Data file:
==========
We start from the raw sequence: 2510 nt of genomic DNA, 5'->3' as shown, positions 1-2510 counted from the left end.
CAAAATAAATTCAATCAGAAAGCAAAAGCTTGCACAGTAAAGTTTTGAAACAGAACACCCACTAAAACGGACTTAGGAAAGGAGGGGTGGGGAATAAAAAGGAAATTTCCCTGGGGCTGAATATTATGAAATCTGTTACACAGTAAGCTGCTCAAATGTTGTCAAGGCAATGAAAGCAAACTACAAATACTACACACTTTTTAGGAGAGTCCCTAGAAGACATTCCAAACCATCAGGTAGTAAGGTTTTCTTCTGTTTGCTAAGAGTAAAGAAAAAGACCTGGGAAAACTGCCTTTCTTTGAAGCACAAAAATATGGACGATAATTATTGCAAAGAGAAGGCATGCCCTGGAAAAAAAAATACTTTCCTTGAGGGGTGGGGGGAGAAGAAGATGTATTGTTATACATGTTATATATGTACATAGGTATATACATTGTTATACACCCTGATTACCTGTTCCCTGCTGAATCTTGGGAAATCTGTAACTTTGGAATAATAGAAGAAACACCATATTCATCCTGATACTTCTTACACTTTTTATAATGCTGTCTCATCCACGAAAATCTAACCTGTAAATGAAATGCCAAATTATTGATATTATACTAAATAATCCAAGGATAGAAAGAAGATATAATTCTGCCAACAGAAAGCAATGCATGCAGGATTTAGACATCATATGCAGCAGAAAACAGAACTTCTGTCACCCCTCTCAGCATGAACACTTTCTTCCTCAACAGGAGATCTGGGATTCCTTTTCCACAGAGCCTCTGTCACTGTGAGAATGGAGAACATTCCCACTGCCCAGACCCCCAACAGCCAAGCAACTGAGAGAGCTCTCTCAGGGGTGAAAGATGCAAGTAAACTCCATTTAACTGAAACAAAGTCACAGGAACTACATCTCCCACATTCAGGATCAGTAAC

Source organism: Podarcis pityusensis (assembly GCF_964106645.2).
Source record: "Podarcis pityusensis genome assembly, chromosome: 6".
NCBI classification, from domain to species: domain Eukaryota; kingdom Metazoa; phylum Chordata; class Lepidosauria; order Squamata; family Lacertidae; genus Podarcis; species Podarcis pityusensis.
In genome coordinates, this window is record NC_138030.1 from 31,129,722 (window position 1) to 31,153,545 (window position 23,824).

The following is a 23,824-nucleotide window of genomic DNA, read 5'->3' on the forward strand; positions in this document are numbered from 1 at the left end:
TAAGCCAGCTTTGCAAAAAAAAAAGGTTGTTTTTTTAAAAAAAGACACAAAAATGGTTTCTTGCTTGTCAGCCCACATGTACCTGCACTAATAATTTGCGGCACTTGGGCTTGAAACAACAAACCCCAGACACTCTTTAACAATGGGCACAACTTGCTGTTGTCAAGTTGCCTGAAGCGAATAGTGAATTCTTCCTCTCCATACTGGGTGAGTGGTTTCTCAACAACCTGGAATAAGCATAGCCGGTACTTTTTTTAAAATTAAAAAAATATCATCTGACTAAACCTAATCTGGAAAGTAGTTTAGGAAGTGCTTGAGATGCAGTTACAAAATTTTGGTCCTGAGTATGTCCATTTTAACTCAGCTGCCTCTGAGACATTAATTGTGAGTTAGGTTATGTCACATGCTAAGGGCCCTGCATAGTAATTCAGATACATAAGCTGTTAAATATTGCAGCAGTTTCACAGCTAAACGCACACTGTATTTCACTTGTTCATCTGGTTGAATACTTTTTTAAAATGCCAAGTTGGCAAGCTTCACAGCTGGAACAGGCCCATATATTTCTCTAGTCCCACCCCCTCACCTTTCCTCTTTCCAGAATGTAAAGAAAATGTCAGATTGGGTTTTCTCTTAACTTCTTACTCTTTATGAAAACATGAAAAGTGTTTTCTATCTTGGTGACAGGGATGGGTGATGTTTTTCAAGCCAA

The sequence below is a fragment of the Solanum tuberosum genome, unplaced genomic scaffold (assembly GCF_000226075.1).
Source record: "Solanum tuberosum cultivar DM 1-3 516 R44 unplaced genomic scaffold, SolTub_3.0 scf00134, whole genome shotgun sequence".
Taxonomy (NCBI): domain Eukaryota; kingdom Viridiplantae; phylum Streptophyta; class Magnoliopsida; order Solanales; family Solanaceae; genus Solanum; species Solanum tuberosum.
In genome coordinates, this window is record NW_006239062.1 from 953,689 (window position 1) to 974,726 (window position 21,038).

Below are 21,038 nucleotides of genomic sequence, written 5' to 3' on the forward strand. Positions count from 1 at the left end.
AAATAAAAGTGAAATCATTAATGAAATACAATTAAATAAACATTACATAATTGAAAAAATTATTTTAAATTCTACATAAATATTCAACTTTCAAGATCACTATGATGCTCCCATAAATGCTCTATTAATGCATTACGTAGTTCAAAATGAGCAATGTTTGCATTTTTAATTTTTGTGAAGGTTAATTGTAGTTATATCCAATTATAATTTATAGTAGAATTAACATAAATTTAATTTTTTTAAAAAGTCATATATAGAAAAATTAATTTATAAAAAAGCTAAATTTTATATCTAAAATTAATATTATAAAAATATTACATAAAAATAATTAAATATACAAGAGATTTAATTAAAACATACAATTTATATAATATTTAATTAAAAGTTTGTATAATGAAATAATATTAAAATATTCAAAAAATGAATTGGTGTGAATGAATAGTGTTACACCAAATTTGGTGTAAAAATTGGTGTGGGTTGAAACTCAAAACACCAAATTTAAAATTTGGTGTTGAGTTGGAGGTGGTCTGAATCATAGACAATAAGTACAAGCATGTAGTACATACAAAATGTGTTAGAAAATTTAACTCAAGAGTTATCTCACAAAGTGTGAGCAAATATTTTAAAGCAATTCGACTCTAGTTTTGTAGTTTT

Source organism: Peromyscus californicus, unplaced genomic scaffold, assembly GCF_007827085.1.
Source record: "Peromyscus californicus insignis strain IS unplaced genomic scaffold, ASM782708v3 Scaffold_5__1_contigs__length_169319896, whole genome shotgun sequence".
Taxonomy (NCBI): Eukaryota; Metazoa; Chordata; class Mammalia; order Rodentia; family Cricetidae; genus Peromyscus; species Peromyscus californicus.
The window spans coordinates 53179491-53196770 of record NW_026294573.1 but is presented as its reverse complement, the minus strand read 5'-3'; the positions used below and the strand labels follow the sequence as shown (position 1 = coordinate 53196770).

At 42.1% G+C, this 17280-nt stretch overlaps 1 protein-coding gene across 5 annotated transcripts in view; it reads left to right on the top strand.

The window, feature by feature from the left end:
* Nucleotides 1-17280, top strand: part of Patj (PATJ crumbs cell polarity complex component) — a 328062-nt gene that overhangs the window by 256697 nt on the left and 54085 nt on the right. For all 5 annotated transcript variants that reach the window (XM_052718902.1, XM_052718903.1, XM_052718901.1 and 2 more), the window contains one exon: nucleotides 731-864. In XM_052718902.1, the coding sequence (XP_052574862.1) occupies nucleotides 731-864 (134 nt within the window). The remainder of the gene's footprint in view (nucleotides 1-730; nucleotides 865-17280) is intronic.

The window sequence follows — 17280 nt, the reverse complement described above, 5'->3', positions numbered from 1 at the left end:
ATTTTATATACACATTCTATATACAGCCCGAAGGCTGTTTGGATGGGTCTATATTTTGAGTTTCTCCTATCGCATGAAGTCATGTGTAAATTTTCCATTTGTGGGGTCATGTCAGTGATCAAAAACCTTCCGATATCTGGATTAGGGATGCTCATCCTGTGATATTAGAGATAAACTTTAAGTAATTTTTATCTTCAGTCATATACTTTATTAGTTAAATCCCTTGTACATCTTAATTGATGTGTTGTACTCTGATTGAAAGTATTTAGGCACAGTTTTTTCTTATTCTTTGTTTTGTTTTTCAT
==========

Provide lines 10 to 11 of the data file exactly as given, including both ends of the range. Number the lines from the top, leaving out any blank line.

Source record: "Solanum tuberosum cultivar DM 1-3 516 R44 unplaced genomic scaffold, SolTub_3.0 scf00134, whole genome shotgun sequence".
Taxonomy (NCBI): domain Eukaryota; kingdom Viridiplantae; phylum Streptophyta; class Magnoliopsida; order Solanales; family Solanaceae; genus Solanum; species Solanum tuberosum.